Thurrock: Working with parents to prevent anti-social behaviour
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Anti-social behaviour in Grays town centre was ‘here or there’ before the pandemic started and now coronavirus regulations are being lifted, our Town Centre Team it renewing contacts to ensure it remains low.
Since non-essential shops re-opened, there have been issues with young people who visit the town after school. The town centre is a focal point because the train draws in people from nearby towns and Lakeside shopping centre and retail park is close.
PC Stuart Mackinnon says: “In the past couple of months, we’ve had reports of young people throwing eggs at shops and being generally disruptive, running through shops and throwing things around. They are not causing crime as such but are just being a general nuisance.
“With daily patrols around town we are rebuilding links with shopkeepers and asking them to share their CCTV with us. We’ve also got to know many of the young people so we are putting their names to the faces on the cameras.
“We work closely with Thurrock Council teams who stop them as well and British Transport Police, who stopped a group at the railway station recently when they were throwing stones at the trains.
“Now I have sent letters to the parents of the young people involved to let them know their kids were involved in anti-social behaviour. Hopefully that will stop it but, if any of them keep doing it, it’ll be taken a bit further. It will be verging on criminal offences at this point, so we’ll have to act on that.
“But we’re trying to stop it before it gets that far and to get the parents involved in their community rather than criminalising their kids.
“Most of them are between 11 and 14 so they are really young and are just acting like teenagers, not thinking things through properly. They just need a bit of a reality check so, hopefully, with a bit of engagement from us, we’ll get that turned round.”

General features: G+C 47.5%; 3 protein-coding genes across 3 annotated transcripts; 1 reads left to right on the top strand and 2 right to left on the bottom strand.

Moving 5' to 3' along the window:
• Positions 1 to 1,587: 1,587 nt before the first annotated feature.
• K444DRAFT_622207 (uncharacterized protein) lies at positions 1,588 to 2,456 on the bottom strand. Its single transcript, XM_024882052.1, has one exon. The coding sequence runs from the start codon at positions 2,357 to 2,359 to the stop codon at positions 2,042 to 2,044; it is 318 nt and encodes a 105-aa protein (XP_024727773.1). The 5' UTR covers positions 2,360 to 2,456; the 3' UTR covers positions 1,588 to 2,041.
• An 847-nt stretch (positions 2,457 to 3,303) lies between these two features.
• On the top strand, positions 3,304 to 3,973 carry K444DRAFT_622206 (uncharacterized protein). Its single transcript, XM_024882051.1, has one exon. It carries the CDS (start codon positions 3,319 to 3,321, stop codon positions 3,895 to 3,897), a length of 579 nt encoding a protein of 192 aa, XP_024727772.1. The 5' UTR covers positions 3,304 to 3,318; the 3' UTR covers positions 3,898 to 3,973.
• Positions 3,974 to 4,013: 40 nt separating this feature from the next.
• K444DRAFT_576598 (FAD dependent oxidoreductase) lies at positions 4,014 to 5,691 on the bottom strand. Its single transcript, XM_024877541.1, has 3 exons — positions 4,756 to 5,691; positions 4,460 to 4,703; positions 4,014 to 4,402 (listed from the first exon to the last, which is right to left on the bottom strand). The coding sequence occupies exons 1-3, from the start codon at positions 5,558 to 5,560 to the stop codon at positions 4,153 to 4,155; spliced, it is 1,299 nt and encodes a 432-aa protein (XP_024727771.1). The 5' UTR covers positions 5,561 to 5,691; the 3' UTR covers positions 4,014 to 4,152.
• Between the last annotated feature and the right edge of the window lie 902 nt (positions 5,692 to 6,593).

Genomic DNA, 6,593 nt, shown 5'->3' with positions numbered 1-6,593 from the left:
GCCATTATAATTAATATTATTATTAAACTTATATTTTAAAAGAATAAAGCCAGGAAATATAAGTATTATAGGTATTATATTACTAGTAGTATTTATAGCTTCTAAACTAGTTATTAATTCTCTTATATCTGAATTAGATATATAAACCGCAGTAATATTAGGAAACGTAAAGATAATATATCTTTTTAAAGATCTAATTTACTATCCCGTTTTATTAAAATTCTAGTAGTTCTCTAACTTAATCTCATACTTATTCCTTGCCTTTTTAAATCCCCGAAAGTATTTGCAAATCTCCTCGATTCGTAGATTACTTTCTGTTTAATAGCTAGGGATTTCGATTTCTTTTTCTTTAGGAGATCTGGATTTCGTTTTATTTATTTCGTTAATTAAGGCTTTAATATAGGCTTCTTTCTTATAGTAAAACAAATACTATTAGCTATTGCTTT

Although Grays does not have a town traders’ association, regular contact with officers from our town centre team and the council means that issues are now better reported and we can deal with them.
Stuart says: “Things are getting better and the issues that were happening are a lot less than they were, even a couple of months ago.
“During Lockdown, everything disappeared. Before that, it was here or there but a new group of kids grew up and now they have taken on the mantle of the nuisances in the town and we are trying to clamp down on it.
“They can enjoy themselves but we want them to behave themselves as well. Some of them have forgotten how to behave because they’ve been locked up in the house for so long they are not really sure what their behaviour should be now.
“So, we’ll try to help them.”
Leader of Thurrock Council, Cllr Rob Gledhill, says: “We know that anti-social behaviour is a cause of real concern for many of our residents and that is why we are committed to working closely with Essex Police to ensure that those who commit these offences are stopped in their tracks and the punishment they receive serves as a warning to others.
“There are now five town centre police teams in the borough, based in Grays, Stanford-le-Hope and South Ockendon, with four officers funded by £1million from Thurrock Council to create additional teams in Tilbury and Purfleet-on-Thames.
“These officers provide reassurance to residents and have achieved some tremendous results in apprehending and tackling crime and anti-social behaviour.
“Recently we have received an additional £540,000 funding from the government and the Essex Police, Fire and Crime Commissioner to make Grays town centre safer by providing CCTV cameras, improved street lighting and increasing the capacity of our enforcement teams.
“We have made innovative use of public space protection orders to tackle anti-social behaviour in Grays town centre and prevent unauthorised car meets in West Thurrock.
“Thurrock Council is committed to putting a stop to anti-social behaviour because everyone deserves to feel safe where they live and within their community.”
Why report anti-social behaviour?
You can report incidents of anti-social behaviour on our website via Live Chat – open from 7am-11pm every day – or by completing an online report. You can also ring 101.
If you’ve been a victim of anti-social behaviour, or any crime, and are feeling mentally impacted by it, contact Victim Support on 0808 1689 111.
Anti-social behaviour is not just nuisance behaviour, it can severely impact on victims and make their lives a misery.
With summer holidays now starting and the lifting of coronavirus restrictions, more people will be out and about and enjoying our towns, countryside and coastal areas.
This also brings the risk of increased anti-social behaviour. While some of this will be down to people deliberately causing problems, there may be others who are unaware their behaviour is seen as intimidating or disruptive.
We are focused on dealing with anti-social behaviour, supporting victims and dealing with those responsible.
We can deal with it in a number of ways – such as dispersal orders or closure orders for properties – and we work closely with local councils and other partner agencies to find additional solutions.